Formed by the suffixation of prōiect- (the perfect passive participial stem of the Classical Latin prōiciō, whence the English verb project) with the English -ive; however, compare the post-Classical Latin prōiectīvus (“relating to purging”).
- projecting outward
- of, relating to, or caused by a projection
- (mathematics) describing those properties of a figure that are invariant upon projection
projective (plural projectives)
- (psychology) An assessment test that presents subjects with some sort of stimulus to which they react by projecting or imagining details.
2009, Paul J. Frick, Christopher T. Barry, & Randy W. Kamphaus, Clinical Assessment of Child and Adolescent Personality and Behavior, ISBN 144190641X:
- For example, using projectives as a psychometric technique allows one to compare a person's score with those from a normative group, or with those from some relevant clinic group, or with some other clinically important criterion (e.g., response to treatment).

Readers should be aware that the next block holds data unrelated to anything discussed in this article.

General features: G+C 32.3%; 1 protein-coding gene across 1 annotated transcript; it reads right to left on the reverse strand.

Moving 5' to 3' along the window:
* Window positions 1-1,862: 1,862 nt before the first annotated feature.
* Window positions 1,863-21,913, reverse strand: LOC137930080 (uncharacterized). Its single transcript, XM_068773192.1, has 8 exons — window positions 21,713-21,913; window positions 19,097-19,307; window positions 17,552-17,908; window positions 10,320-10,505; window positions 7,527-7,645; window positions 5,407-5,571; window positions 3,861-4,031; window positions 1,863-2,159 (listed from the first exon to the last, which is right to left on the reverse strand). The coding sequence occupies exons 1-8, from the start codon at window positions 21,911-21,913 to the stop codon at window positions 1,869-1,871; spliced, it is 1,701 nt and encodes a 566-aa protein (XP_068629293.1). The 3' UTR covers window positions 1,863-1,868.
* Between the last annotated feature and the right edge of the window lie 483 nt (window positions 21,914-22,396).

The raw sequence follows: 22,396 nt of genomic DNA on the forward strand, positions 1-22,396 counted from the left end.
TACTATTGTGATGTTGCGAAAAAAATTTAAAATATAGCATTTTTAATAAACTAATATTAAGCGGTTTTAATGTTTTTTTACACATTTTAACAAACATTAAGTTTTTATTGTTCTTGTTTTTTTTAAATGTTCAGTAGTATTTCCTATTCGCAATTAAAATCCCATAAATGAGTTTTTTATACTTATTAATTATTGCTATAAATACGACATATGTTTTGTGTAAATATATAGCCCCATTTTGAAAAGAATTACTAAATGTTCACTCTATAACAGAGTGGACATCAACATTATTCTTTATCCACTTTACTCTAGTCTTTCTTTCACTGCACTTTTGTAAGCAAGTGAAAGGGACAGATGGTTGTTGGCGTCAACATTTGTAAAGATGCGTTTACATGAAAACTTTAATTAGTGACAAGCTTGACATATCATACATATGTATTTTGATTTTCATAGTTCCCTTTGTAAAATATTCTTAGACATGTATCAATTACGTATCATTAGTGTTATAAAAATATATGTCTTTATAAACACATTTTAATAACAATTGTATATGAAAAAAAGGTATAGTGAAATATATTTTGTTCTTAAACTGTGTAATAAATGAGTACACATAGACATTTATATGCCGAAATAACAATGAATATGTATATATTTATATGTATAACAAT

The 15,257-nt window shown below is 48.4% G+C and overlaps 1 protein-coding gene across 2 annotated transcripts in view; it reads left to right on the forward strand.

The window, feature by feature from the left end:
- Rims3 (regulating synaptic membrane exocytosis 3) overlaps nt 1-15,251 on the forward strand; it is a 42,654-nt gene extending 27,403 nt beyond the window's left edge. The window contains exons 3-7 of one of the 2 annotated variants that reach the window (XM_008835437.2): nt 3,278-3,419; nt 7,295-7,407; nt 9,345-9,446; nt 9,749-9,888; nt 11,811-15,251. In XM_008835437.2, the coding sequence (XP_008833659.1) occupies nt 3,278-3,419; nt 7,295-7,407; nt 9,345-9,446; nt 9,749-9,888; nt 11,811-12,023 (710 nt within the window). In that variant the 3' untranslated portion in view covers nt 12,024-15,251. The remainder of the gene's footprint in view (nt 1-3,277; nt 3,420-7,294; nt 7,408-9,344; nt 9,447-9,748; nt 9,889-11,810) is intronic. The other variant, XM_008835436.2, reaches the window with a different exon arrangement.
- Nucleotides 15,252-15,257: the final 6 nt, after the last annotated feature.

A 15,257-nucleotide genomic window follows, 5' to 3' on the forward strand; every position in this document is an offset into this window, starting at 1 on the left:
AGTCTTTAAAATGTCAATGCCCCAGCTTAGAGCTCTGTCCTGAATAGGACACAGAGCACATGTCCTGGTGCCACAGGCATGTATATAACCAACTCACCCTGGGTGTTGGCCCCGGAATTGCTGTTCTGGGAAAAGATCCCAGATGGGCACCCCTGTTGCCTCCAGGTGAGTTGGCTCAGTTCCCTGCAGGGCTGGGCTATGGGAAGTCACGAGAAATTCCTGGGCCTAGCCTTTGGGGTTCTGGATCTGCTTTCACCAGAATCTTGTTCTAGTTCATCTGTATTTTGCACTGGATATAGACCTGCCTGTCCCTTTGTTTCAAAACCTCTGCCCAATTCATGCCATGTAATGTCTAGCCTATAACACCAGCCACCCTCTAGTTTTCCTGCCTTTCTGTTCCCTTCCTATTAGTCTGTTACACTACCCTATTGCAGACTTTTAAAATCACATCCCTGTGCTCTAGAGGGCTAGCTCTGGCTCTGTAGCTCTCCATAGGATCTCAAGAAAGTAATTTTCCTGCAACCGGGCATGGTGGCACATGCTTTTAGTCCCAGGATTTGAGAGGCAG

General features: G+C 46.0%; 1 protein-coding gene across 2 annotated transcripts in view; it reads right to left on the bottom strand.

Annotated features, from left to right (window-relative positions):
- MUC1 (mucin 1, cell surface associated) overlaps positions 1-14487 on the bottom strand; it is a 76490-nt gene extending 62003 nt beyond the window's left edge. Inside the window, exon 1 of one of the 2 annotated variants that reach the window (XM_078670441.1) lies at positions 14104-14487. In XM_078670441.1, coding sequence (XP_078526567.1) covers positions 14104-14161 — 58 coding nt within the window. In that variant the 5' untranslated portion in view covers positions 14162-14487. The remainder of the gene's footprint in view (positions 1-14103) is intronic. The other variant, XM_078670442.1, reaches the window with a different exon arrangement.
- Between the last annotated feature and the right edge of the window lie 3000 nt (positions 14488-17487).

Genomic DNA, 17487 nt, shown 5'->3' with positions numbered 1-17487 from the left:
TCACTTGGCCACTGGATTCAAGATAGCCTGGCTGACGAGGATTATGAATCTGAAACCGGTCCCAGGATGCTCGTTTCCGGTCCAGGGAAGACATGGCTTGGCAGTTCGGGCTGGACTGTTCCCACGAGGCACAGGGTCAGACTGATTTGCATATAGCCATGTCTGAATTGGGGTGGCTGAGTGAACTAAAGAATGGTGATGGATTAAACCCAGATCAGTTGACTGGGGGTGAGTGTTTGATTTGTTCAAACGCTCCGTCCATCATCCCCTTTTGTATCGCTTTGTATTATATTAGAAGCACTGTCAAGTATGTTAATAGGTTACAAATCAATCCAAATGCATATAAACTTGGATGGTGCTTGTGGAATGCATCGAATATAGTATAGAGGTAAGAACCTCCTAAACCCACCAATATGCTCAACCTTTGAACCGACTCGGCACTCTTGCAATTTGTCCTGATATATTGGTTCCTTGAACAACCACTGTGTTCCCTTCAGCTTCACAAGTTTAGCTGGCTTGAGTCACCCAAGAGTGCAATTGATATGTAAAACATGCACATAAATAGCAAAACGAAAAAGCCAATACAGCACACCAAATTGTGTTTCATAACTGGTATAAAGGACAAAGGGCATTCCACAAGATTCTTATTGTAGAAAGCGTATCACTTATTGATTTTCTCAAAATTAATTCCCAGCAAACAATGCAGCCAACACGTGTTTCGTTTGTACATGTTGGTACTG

2015, Paul Hackett, Qualitative Research Methods in Consumer Psychology, ISBN 1317690273:
- With its origins based in the field of psychology, projectives (also referred to as projective exercises or projective techniques) when used in qualitative research are fun "assignments" most often implemented during focus groups. Their goal is to elicit deeper, more visceral feelings from respondents -- about brands, products, concepts, advertising, and so on -- viewpoints that may go unmentioned when using more direct lines of inquiry.
- (mathematics) A projective member of a category.
- (linguistics) A statement about a conditional or potential state of affairs, as opposed to one about a situation that actually exists or existed.
2012, Jean Curthoys & Victor Dudman, Victor Dudman's Grammar and Semantics, ISBN 1137029242, page 74:
- This implies they contain more information than projectives. For if language is a code, then every element of that code – here, every word, every form of a word – would register a distinct semantic ingredient.